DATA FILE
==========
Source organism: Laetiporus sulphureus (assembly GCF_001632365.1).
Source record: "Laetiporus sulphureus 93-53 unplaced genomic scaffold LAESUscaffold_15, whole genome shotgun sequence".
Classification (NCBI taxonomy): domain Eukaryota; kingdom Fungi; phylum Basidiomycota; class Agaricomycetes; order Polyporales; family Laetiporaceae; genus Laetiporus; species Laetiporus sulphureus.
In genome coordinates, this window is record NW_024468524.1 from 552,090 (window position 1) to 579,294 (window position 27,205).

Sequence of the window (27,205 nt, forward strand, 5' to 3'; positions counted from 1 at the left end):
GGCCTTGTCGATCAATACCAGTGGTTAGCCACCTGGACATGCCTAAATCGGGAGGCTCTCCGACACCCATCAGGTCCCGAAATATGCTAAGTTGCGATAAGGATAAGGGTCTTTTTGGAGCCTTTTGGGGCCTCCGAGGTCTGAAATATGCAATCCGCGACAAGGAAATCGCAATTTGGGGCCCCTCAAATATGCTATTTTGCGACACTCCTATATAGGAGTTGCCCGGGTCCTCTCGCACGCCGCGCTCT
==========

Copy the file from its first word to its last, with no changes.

Source organism: Laetiporus sulphureus (assembly GCF_001632365.1).
Source record: "Laetiporus sulphureus 93-53 unplaced genomic scaffold LAESUscaffold_15, whole genome shotgun sequence".
Classification (NCBI taxonomy): domain Eukaryota; kingdom Fungi; phylum Basidiomycota; class Agaricomycetes; order Polyporales; family Laetiporaceae; genus Laetiporus; species Laetiporus sulphureus.
In genome coordinates, this window is record NW_024468524.1 from 552,090 (window position 1) to 579,294 (window position 27,205).

Sequence of the window (27,205 nt, forward strand, 5' to 3'; positions counted from 1 at the left end):
GGCCTTGTCGATCAATACCAGTGGTTAGCCACCTGGACATGCCTAAATCGGGAGGCTCTCCGACACCCATCAGGTCCCGAAATATGCTAAGTTGCGATAAGGATAAGGGTCTTTTTGGAGCCTTTTGGGGCCTCCGAGGTCTGAAATATGCAATCCGCGACAAGGAAATCGCAATTTGGGGCCCCTCAAATATGCTATTTTGCGACACTCCTATATAGGAGTTGCCCGGGTCCTCTCGCACGCCGCGCTCT